Green Housing

A green house is an eco friendly building that is made up of various covering materials like glass, plastic, earth bags, etc. It is often used to grow plants, but there are also instances in which there are schools and other buildings based on the concept of a green house.

Although the size of the building might vary, the basic phenomenon remains the same and that is based on incoming solar radiation. Glass or plastic walls of the building heats up because incoming visible solar radiation (for which the glass is transparent) from the sun is absorbed by plants, soil, and other things inside the building. Air warmed by the heat from hot interior surfaces is retained in the building by the roof and wall. In addition, the warmed structures and plants inside the greenhouse re-radiate some of their thermal energy in the infrared spectrum, to which glass is partly opaque, so some of this energy is also trapped inside the glasshouse. However, this latter process is a minor player compared with the former (convective) process. Thus, the primary heating mechanism of a greenhouse is convection. The glass used for a greenhouse works as a barrier to air flow, and its effect is to trap energy within the greenhouse. The air that is warmed near the ground is prevented from rising indefinitely and flowing away.

The history of green housing dates back to the Roman times when cucumber-like vegetables had to be artificially grown as Tiberius, a Roman emperor, ate it every day. Later in the 13th century the first modern green house was built in Italy and soon the concept spread to the Netherlands, England and all along that way.

Here is a classic example of a green house built with bottles. Edouard Arsenault, a lighthouse-keeper in Prince Edward Island, started collecting bottles in 1979. In the spring of 1980, at the age of 66, he began his construction, as a mere hobby. As his six-gabled structure was taking form, visitors started coming in. Impressed by his work, they encouraged him to continue and to advertise it as a tourist attraction. And so, in 1981, the first Bottle House was open to the public. He cleverly cemented over 25,000 bottles of various shapes, sizes and colours, into three fantasy-like buildings.

In the recent years, Green Housing has become quite common in India also and Christopher Charles Benninger, is known for his extra ordinary work. Amongst many others one of his projects includes ‘Suzlon One Earth’ in Pune. This structure is based on passive cooling and it generates 154 KW of energy on site through a combination of windmills (80%) and photovoltiac panels (20%). All water heating is accomplished through solar heating. Aluminum louvers shade the glass walled interiors from direct sun light while providing natural illumination within, saving on lighting energy. Low energy LED luminaries further reduce illumination energy consumption. Conceived as a spread out garden campus, Suzlon One Earth is a counterblast to the “glass box” corporate business park typology that is populating the urban landscape. It employs glass ventilating tubes, invented by Benninger, that heat up in the sun’s light and as the air begins to rise, the tubes suck air out of the basement and the upper floors. Low-E Glass is employed to reflect heat when glass is rarely directly exposed to direct sunlight.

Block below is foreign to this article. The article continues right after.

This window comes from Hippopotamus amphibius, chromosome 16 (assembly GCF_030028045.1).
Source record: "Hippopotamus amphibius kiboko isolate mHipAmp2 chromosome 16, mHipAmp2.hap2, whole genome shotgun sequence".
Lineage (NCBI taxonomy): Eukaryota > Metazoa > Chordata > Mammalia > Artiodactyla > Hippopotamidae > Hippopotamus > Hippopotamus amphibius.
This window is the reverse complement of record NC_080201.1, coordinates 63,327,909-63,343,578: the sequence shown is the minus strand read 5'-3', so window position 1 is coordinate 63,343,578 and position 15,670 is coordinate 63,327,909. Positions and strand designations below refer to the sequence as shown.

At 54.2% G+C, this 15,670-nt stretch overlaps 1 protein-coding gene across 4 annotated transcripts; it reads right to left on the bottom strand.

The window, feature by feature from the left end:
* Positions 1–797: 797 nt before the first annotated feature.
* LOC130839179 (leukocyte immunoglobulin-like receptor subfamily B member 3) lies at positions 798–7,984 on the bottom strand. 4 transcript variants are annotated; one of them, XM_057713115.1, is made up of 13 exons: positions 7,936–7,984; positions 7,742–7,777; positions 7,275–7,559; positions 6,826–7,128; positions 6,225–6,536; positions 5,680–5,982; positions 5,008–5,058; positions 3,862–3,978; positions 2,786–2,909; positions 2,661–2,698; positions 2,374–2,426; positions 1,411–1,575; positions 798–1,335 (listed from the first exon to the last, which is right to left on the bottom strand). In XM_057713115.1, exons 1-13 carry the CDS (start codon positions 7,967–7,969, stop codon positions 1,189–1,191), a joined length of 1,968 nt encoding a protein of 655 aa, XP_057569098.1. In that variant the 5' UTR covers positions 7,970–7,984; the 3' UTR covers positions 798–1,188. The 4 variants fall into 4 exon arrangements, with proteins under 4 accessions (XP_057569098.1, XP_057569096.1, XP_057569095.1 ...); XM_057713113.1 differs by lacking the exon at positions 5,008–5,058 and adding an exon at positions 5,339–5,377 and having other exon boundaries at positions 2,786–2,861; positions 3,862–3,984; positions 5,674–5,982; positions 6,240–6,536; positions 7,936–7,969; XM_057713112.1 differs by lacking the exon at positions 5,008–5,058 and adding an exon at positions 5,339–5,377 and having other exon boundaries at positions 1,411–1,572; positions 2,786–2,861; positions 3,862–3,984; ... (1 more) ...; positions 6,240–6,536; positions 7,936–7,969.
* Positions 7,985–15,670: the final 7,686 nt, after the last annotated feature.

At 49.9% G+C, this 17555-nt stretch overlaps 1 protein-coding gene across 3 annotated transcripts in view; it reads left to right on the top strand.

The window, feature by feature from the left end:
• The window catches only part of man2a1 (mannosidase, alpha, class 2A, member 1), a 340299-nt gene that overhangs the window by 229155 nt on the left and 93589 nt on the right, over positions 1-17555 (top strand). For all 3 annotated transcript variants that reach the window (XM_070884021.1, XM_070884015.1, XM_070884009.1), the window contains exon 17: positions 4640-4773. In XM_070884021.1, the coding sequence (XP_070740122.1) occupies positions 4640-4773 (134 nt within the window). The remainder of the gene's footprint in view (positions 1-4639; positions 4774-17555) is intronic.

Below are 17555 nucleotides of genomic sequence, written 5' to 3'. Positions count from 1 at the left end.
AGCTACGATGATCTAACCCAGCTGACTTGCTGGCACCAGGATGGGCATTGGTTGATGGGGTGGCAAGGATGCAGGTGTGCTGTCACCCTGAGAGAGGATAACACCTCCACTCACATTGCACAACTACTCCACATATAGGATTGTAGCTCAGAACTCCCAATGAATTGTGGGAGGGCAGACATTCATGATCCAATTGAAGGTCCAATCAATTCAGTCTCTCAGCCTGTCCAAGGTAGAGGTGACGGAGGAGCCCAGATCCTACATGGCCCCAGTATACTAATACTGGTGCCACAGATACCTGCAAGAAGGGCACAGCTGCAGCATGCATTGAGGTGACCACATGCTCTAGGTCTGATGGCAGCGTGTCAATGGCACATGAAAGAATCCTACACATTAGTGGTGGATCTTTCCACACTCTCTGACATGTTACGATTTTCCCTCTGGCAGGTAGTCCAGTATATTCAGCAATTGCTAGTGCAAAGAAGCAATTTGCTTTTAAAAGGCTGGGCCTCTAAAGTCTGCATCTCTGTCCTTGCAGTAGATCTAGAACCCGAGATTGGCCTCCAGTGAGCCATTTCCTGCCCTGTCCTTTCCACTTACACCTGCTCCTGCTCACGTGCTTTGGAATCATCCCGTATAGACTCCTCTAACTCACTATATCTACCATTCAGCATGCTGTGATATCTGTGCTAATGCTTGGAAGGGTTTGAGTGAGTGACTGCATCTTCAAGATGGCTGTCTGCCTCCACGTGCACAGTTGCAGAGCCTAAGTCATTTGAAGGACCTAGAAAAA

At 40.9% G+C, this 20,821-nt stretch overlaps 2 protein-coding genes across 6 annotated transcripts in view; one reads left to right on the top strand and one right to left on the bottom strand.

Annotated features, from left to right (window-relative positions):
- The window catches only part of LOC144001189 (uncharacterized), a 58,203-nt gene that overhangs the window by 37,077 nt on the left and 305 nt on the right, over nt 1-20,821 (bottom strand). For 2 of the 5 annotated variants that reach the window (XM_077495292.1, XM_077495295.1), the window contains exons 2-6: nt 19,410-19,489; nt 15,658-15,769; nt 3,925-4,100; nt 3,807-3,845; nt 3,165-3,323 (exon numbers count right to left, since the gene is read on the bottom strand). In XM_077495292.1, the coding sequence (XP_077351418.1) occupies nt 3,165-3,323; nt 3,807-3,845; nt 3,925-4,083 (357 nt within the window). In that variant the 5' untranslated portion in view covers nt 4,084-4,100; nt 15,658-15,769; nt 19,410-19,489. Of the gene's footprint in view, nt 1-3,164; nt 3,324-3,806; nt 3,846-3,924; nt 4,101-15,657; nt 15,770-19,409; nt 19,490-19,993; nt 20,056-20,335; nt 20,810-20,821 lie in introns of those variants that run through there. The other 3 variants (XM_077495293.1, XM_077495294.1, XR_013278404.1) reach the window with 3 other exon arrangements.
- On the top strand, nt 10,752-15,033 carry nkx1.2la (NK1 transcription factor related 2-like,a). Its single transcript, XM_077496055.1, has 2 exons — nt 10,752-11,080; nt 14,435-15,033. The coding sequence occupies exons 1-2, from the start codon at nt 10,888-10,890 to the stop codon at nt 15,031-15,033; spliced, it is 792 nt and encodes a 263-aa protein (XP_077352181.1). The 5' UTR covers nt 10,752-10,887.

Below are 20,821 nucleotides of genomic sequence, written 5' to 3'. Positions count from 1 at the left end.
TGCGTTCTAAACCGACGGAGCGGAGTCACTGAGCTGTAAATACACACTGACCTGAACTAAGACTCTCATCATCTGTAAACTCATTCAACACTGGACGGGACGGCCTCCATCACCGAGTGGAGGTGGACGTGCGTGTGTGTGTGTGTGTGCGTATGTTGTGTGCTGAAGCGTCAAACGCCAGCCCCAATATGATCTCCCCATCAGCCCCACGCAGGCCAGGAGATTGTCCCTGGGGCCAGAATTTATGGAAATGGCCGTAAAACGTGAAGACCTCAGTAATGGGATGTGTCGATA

Another man called Sourabh Phadke with the help of his colleague has designed a play station for children at the Aman Setu School near Pune. This play station is housed in a stone farmhouse, a round kaleidoscope made from bamboo and earth bags. It is designed to accommodate 200 children up to Standard V. For the architects who worked on the project, this was no ordinary design. Nor was it contemporary with a glass-and-chrome approach. Rather, the play station is made out of earth, bags, discarded barbed wire and bamboo sheets in a way that not only made the entire structure absolutely eco-friendly but also brought the cost down from its original estimate of Rs 4 lakhs to only Rs 90,000.

These are just few examples of Green houses that are eco-friendly and yet designed in a beautiful and majestic manner. There are many more such examples all around the world that are helping in controlling global warming and further harm to the environment.



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About Shreya Arora

Media Trainee at Symbiosis Institute of Media and Communication, final year. Aspiring to be a Journalist.

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